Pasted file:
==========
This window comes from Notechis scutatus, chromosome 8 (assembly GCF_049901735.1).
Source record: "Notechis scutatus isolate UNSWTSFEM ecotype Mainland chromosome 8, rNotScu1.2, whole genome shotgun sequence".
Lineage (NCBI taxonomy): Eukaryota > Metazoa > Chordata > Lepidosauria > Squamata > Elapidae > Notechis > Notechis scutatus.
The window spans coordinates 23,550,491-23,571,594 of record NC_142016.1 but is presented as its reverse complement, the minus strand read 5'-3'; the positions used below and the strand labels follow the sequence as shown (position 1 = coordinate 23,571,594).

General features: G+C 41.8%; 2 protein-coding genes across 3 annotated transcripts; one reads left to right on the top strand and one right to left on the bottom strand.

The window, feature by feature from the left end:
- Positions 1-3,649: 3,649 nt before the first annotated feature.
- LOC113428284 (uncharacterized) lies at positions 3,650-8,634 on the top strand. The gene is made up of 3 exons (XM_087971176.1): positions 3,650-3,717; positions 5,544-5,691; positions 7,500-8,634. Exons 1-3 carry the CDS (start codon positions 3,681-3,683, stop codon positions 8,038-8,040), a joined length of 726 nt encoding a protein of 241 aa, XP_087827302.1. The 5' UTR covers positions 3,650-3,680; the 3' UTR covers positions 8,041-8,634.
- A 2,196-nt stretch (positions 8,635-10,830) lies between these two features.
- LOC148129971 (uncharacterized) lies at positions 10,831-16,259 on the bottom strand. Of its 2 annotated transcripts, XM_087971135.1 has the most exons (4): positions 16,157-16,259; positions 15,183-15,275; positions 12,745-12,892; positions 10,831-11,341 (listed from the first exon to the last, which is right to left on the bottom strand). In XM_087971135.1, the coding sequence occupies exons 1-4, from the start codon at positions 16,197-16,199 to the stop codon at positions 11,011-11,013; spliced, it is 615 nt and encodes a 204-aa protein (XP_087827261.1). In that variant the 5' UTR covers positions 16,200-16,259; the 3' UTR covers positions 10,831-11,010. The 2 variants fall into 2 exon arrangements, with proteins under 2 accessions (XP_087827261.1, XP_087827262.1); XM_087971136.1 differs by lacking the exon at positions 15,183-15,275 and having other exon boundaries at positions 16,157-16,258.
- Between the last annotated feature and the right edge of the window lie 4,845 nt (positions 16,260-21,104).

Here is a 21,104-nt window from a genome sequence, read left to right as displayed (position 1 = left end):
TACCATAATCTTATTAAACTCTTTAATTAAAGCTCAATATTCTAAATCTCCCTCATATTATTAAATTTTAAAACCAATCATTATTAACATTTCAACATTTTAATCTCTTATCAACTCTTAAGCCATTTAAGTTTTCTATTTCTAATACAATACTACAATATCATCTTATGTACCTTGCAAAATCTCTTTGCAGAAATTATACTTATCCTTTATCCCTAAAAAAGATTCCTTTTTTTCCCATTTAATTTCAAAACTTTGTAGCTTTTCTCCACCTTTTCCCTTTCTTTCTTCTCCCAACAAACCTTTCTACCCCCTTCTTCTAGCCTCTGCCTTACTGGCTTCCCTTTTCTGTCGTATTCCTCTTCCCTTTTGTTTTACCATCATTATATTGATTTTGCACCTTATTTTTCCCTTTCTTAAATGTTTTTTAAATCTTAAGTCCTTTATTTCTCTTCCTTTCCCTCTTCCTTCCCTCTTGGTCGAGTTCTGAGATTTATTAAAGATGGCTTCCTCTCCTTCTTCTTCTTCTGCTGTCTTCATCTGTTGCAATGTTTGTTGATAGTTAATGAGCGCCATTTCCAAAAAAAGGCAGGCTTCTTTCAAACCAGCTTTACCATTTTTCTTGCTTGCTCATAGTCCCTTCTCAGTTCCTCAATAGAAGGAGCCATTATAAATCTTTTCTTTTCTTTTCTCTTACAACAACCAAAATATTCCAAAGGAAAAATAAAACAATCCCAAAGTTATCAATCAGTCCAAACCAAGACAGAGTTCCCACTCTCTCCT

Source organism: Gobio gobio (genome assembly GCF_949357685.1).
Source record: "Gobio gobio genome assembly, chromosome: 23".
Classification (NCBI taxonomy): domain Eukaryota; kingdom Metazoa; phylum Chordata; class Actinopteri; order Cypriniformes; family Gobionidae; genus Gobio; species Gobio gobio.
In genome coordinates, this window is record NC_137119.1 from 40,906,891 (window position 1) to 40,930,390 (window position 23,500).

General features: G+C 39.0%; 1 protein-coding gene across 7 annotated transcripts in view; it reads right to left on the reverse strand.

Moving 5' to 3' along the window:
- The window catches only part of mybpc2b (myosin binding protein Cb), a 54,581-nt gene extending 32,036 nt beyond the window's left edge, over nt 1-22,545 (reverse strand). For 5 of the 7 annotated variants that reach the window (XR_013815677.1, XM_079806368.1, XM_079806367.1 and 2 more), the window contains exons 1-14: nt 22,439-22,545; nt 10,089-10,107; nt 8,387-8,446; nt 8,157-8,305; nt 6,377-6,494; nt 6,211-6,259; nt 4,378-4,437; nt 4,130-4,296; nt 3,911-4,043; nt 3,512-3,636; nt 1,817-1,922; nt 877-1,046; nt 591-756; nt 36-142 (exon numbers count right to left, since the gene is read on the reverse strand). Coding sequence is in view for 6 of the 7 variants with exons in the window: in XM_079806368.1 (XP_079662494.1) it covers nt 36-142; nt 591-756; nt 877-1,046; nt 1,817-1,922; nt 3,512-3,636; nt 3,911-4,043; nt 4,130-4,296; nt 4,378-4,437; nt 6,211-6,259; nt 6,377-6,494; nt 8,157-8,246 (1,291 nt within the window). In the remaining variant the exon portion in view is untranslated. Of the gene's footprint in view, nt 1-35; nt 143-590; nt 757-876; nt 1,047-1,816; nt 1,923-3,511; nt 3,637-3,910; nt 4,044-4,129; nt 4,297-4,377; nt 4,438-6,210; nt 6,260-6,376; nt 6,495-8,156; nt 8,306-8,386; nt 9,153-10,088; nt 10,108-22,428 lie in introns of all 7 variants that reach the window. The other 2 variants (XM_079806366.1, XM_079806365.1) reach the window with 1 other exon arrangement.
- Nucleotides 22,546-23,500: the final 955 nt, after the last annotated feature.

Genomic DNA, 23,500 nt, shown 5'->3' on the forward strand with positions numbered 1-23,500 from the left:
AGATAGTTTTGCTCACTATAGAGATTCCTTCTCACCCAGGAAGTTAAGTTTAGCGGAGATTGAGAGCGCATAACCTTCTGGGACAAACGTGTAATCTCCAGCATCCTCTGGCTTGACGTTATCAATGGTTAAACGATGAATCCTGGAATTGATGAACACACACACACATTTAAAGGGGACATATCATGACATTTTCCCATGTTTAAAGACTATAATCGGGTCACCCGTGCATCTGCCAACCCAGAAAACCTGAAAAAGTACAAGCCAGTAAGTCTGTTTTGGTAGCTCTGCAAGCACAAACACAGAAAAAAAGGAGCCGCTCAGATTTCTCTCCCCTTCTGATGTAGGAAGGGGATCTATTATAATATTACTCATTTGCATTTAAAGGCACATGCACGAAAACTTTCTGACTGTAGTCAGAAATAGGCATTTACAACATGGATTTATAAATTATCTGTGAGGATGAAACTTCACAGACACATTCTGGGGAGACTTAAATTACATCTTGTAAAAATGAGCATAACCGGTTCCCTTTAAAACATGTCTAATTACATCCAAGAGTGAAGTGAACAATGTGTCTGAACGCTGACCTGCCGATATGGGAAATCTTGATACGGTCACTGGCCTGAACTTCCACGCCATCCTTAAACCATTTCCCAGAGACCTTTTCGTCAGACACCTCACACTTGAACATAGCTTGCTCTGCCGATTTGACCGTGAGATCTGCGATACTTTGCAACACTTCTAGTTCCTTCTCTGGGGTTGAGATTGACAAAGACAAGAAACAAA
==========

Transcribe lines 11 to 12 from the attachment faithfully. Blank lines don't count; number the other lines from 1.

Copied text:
- Between the last annotated feature and the right edge of the window lie 4,845 nt (positions 16,260-21,104).

Here is a 21,104-nt window from a genome sequence, read left to right as displayed (position 1 = left end):